Yayoi Period Begins

The Yayoi period marks the transition from hunting-and-gathering societies in Japan to those with a settled agricultural lifestyle, coinciding with the introduction of bronze and iron.

Summary of Event

The Yayoi period is the second major prehistoric age in Japan. The name derives from Yayoi-chō, a section of the University of Tokyo campus where the first pottery unique to the period was discovered in 1884. The Yayoi is traditionally dated from 300 b.c.e. to 300 c.e., and was preceded by the Jōmon period (c. 10,000-c. 300 b.c.e.), which was marked by a hunting-and-gathering style of life. During the Yayoi, bronze and iron usage appeared for the first time, wet-rice cultivation was introduced, the population increased dramatically, and social and political organization began to emerge.

The period is broken up into three divisions. The Early Yayoi (c. 300-100 b.c.e.), centered in northern Kyūshū, represented a transitional phase during which the population adopted a mixed economy of rice cultivation and hunting and gathering. Evidence indicates that shellfish, a staple of the Jōmon diet, was still an important source of protein. Simple political divisions began to emerge at this time, with the settlements, most located in low, marshy areas, being ruled by a variety of chieftains.

The Middle Yayoi (c. 100 b.c.e.-100 c.e.) witnessed the development of water control systems for irrigation, the movement of settlements onto higher ground purposefully cleared, and the use of a variety of new tools, including many tipped with or made entirely of iron. Evidence indicates that the culture had spread as far north as present-day Nara.

During the Late Yayoi (c. 100-300 c.e.), irrigated wet-rice cultivation was perfected, complex political units began to emerge, and the culture extended to the northernmost reaches of Honshū. As Hokkaidō is too cold for growing rice, Yayoi culture never affected the far north of the Japanese archipelago.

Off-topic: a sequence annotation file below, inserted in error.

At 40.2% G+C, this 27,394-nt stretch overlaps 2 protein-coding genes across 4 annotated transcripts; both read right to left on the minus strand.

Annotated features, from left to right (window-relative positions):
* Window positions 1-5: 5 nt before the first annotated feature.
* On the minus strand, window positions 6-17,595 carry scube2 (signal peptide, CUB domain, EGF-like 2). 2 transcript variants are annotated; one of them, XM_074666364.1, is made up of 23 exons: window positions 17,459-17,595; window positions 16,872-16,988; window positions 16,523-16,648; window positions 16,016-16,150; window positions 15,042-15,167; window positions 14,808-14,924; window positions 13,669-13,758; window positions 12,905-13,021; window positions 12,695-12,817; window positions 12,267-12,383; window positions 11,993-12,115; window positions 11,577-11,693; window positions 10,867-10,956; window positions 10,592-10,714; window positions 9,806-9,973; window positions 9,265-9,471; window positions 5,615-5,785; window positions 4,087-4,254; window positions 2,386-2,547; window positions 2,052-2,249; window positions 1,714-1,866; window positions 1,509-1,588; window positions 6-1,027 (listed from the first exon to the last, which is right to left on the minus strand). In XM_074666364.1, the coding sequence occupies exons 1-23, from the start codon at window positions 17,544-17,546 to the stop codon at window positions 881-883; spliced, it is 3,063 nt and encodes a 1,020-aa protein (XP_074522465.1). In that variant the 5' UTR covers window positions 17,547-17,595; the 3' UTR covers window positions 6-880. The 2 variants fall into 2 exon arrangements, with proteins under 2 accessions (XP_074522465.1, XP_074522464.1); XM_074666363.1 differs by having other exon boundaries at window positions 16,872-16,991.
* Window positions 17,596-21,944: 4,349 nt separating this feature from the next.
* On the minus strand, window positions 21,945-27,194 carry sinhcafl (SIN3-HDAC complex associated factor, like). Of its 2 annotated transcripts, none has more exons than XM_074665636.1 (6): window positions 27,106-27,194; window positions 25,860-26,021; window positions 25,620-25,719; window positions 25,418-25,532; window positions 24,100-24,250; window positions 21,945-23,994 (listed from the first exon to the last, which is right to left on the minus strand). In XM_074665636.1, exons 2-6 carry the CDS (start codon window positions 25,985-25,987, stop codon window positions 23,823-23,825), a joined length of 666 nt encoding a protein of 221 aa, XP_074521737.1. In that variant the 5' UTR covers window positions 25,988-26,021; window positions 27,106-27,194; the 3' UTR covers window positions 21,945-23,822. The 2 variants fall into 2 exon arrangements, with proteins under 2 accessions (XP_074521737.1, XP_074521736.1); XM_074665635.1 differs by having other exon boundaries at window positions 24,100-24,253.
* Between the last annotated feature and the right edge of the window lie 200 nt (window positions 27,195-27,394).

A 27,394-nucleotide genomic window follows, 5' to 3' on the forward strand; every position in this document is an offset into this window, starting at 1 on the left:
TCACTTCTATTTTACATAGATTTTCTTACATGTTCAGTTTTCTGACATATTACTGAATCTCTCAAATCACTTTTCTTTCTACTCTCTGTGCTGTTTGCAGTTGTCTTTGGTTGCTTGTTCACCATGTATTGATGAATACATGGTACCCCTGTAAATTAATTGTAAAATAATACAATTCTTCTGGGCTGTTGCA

The two most important advances of the Yayoi period are the introduction of wet-rice cultivation and the simultaneous entrance into the Bronze and Iron Ages. It is most likely that wet-rice technology was introduced into northern Kyūshū from the late Bronze Age culture in Korea. Trade was widespread, and evidence of significant contact between the Koreans and Jōmon Japanese is abundant. As noted above, the initial stages of settlement centered on low, marshy regions, where the inhabitants could take advantage of the natural irrigation, flooding, and accessible water tables. Diked fields and drainage systems allowed for ideal conditions to grow rice. Cultivation at this stage was simplistic, with hoes, spades, and reaping knives made of wood and stone. In the transitional stage, the basic diet was supplemented by hunting, gathering, and fishing. Even at an early period, however, communities were beginning to form around the new agricultural centers, with one of the oldest sites, in Itazuke, Fukuoka, boasting at least thirty homes.

As technology advanced in the Middle Yayoi, elaborate irrigation systems were developed and iron-tipped tools introduced. Paddy cultivation became a large-scale enterprise in some communities. Excavations at Toro, in present-day Shizuoka, reveal the technology and lifestyle of a Middle Yayoi community, which had a highly developed rice cultivation system, with more than fifty paddies covering seventeen acres. Supplied by sluice-gated irrigation ditches, the paddies sloped south, with residences and a storehouse located to the north. The paddies were separated by carefully cut wooden slats, presumably cut with iron tools. As production rose, storehouses were constructed with uniform planks for the flooring and walls, and the whole structure was raised 3 to 6 feet (1 to 2 meters) above ground, with wooden collars on each of the six posts to keep rodents out.

The homes, referred to as pit houses, were typically built with semi-subterranean floors, generally 1.7 feet (0.6 meter) below the surface. The pits were oval, with a cone-shaped superstructure built of poles and topped with a thatched roof of reeds or bark. The single-room dwellings typically had a central fireplace, with the interior banked with earth, creating a bench that supported wooden planks. The average home measured 19 by 26 feet (3 by 8 meters). Inhabitants wove cloth from flax and paper-mulberry fibers, and evidence suggests that men wrapped lengths of cloth around their bodies, while women slit a single piece and slipped it over their heads. Jewelry was manufactured, with jasper and jade beads strung together into necklaces and bracelets and occasionally made into rings.

The early Yayoi depended on a variety of wooden and stone tools. Typical implements included wooden rakes and shovels, fire drills, looms, and lathed bowls and cups. Some furniture was produced, and rice paddy clogs, known as geta, were used when transplanting rice. Stone tools became increasingly sophisticated, the axes and adzes growing larger and more highly polished, and were increasingly used for reaping rice, chopping, and tilling.